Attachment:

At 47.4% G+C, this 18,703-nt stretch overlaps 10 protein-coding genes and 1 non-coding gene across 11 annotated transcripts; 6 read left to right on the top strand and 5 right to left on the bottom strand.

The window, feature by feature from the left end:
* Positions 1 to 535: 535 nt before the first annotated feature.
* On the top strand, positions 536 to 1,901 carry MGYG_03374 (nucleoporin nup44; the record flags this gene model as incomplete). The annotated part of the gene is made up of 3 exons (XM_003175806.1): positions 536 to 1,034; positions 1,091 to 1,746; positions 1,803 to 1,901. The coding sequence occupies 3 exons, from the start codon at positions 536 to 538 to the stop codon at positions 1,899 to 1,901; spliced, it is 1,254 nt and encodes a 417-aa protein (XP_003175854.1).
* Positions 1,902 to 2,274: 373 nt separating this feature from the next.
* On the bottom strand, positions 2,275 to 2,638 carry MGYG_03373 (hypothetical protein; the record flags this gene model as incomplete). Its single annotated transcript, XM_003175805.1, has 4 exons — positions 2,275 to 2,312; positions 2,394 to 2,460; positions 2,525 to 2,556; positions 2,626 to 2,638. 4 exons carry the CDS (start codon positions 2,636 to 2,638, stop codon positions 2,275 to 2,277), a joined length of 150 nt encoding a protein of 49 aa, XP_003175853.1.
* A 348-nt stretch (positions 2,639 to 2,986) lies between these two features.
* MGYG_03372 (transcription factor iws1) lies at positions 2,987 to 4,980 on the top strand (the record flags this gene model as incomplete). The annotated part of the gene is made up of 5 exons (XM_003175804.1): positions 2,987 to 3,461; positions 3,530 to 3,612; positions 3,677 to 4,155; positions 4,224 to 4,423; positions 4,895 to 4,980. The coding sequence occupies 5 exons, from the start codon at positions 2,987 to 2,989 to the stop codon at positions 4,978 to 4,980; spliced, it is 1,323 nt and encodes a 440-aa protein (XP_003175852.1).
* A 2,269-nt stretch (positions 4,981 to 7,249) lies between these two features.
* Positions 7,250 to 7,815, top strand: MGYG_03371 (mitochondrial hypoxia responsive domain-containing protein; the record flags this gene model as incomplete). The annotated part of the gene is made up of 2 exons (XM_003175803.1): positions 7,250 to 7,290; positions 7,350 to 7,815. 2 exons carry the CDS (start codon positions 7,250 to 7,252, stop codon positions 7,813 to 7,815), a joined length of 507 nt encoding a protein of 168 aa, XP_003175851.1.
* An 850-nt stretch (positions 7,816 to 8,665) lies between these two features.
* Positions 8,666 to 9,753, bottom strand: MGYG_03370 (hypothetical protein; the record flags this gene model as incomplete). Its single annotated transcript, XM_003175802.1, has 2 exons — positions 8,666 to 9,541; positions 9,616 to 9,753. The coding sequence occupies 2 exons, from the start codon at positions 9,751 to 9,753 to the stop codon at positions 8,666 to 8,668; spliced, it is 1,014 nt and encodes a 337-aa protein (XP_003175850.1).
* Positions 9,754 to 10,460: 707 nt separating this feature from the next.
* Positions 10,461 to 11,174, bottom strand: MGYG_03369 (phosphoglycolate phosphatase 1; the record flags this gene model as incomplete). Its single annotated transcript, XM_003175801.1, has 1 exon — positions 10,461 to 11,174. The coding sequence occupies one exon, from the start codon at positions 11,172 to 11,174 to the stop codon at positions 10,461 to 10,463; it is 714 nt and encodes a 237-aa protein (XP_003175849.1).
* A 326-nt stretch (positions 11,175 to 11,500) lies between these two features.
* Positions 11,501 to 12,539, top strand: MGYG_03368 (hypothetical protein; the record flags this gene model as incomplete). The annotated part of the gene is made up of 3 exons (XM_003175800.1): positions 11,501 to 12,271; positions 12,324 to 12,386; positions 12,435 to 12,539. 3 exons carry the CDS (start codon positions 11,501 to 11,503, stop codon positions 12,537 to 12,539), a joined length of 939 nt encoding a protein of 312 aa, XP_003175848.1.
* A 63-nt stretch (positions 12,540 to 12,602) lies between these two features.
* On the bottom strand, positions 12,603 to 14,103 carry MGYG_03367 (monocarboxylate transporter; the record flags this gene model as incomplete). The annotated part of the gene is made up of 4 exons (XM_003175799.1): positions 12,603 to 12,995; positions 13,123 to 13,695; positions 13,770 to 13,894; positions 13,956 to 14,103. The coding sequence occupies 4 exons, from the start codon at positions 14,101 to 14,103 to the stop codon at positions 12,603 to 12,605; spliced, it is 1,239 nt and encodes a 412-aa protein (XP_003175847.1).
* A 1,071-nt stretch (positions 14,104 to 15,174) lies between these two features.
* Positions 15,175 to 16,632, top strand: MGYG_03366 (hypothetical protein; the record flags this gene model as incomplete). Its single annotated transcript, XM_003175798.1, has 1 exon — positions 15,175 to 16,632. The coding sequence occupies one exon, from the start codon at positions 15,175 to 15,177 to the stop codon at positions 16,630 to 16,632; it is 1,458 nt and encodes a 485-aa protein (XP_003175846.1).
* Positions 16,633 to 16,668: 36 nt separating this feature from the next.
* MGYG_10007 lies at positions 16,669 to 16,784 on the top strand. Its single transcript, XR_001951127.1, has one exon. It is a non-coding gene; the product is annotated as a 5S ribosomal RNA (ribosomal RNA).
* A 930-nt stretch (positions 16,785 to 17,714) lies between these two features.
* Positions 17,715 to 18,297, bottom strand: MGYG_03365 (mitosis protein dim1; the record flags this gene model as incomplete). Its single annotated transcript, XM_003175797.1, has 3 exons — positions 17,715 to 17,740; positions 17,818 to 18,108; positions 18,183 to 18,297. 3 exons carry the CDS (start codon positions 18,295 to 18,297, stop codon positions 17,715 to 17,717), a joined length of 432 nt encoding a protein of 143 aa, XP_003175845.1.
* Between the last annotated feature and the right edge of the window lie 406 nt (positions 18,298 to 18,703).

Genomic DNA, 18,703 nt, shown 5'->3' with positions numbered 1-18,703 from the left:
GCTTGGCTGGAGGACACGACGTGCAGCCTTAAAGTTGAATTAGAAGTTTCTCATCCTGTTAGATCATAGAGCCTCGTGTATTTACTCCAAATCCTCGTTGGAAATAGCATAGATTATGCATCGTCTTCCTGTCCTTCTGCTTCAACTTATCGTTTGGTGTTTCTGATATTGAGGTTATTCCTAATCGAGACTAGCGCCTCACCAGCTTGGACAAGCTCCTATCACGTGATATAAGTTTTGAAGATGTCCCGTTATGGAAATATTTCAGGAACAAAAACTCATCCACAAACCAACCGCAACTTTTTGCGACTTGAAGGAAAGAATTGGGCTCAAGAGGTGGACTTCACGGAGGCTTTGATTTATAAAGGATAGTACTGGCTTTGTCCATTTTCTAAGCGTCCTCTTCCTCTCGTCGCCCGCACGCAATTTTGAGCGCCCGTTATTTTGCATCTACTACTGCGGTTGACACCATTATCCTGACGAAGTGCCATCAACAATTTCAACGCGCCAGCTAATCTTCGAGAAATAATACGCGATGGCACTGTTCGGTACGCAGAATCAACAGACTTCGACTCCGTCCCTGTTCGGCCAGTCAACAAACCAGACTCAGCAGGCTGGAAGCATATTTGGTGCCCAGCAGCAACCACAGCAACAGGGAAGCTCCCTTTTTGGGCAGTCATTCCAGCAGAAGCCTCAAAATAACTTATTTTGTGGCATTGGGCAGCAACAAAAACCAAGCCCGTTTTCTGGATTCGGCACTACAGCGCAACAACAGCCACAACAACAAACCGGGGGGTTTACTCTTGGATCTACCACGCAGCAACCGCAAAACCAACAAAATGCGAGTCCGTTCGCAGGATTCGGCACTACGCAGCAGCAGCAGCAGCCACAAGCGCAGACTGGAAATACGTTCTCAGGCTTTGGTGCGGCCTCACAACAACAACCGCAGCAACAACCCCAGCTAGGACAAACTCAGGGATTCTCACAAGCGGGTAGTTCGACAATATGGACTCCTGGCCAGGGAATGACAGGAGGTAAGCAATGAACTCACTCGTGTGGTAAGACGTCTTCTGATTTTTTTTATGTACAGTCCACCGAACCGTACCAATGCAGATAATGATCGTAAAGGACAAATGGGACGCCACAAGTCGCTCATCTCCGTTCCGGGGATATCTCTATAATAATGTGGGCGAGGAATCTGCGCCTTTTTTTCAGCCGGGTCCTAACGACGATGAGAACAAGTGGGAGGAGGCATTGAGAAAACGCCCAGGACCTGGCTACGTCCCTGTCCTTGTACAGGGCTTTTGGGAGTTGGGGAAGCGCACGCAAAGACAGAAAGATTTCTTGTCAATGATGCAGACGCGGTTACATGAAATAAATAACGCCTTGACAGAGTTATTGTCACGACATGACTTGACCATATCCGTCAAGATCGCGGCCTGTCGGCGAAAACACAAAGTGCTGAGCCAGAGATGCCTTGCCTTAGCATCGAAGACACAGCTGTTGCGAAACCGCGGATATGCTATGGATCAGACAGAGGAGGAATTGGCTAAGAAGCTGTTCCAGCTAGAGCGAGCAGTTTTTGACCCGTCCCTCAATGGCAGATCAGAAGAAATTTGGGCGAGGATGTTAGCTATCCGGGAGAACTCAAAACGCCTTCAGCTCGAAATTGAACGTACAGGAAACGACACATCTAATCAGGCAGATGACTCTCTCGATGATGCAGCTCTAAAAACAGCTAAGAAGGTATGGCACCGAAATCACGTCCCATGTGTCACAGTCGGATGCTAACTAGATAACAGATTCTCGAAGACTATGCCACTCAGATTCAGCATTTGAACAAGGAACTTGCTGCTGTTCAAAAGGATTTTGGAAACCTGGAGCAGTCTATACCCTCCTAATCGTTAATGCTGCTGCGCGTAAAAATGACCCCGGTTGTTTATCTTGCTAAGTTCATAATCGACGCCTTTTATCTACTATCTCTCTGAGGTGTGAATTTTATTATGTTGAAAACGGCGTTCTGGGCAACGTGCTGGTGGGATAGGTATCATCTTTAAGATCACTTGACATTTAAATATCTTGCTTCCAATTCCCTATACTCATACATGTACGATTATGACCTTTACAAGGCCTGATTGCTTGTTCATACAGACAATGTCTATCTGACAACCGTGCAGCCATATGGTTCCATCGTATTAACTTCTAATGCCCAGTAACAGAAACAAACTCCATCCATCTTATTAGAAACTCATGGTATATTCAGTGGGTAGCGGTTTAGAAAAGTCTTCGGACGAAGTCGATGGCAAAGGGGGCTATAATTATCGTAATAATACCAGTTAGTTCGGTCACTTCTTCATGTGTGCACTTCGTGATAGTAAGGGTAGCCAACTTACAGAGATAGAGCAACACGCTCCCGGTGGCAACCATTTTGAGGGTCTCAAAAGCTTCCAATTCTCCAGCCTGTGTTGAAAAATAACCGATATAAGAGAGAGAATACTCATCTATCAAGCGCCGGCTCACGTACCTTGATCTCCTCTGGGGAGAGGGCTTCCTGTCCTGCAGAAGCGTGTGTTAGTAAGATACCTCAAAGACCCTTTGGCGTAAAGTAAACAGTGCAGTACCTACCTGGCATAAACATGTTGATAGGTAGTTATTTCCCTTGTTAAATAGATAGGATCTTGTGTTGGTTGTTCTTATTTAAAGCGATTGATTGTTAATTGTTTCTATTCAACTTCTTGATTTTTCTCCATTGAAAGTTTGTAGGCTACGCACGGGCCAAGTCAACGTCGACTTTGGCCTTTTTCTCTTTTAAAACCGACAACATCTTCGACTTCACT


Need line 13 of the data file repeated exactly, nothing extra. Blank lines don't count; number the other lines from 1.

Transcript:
* Positions 9,754 to 10,460: 707 nt separating this feature from the next.